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History Symposium on Travel and Tourism  

An image of world famous monuments, spanning the globe, including Chichen Itza, Christ the Redeemer statue, Taj Mahal, the Tower of Piza, Big Ben, the Eiffel Tower, the Colosseum, the Statue of Liberty and the Pyramids. This symposium aims to investigate the social, political, economic, ethical, and historical power of travel and tourism. Some of the questions that this symposium wishes to address are: Are travel and tourism transformative experiences? How do travelers and tourists register and remember their encounters with difference—and how have these representations changed over time? How do souvenirs, memorabilia, and travelogues circulate and facilitate imagination of other people and places? How has tourism contributed to—and undermined—the process of empire-building?


Thursday, January 25
5:30 p.m.

Keynote address: "The Jet Set: Air Travel and U.S. Global Power, 1958-1978"
Jenifer Van Vleck, Curator of Aeronautics, Smithsonian National Air and Space Museum
Faculty Lounge, University Center

Friday, January 26
Location: All panels will take place in the Faculty Lounge, Seton Hall University Center

9-9:30 a.m. Coffee and Introductions

9:30-11 a.m. Session 1: Travel and Tourism in the Post-World War II Era

Guillaume De Syon, Albright College
“'Unite for our City!' Rebuilding Urban Tourism in Post-World War II West Germany"

Tiffany Gill, University of Delaware
"A Guide to the Tropics: The Greenbook and African American International Leisure Travel"

Scott Laderman, University of Minnesota, Duluth
"Bill and Joe's Excellent Adventure: Pocket Guides, Military Tourism, and American Empire-Building in the Global Cold War"

Moderator: Maxim Matusevich, Seton Hall University

11-11:15 a.m. Coffee Break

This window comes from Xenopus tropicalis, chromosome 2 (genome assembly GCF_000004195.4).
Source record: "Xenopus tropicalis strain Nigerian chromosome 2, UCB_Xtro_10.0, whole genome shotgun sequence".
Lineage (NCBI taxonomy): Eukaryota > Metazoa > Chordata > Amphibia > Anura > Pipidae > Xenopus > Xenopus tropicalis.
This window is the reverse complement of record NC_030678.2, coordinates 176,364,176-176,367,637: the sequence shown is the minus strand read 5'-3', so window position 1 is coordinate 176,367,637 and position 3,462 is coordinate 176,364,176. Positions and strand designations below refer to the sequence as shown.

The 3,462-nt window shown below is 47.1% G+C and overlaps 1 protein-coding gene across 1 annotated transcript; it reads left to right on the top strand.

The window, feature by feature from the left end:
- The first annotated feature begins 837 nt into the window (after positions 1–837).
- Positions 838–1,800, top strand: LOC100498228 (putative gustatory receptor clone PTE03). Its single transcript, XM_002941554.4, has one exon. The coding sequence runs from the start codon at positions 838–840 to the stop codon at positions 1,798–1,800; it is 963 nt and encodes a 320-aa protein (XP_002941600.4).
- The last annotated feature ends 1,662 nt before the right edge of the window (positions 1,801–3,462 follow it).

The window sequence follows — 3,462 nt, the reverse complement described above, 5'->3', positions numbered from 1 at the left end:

11:15-12:30 p.m. Session 2: Europe from the Outside In

Ricky Law, Carnegie Mellon University
"Traveling for National Salvation: Interwar Japanese Travelogues on Germany"

Larissa Kopytoff, New York University
"The Travels and Tribulations of Ibrahim Kachala: Race, Imperialism and Mobility in the Early Twentieth Century"

Moderator: Laura Wangerin, Seton Hall University

12:30-1:30 p.m. Lunch Break

1:30-2:45 p.m. Session 3: Colonialism Adrift

Kris Alexanderson, University of the Pacific
"Colonial Classrooms at Sea: Dutch Passenger Liners, 1920-1942"

Matthew Harshman, University of Illinois at Urbana-Champaign
"The Caribbean, the Cruise, and the American Civil War: Forming a Discourse of Shipborne Tourism during the Blockade, 1860-1865"

Moderator: Golbarg Rekabtalaei, Seton Hall University

2:45-3 p.m. Coffee Break

3-5 p.m. Closing Remarks and Roundtable Discussion

Moderators: Sara Fieldston & Anne Giblin Gedacht, Seton Hall University

All symposium events are open to the public.

As one of the Centers of Excellence at Seton Hall University the Department of History would like to acknowledge the generous funding received from the Office of the Provost.

Categories: Arts and Culture

For more information, please contact:

  • Maxim Matusevich
  • (973) 761-9386
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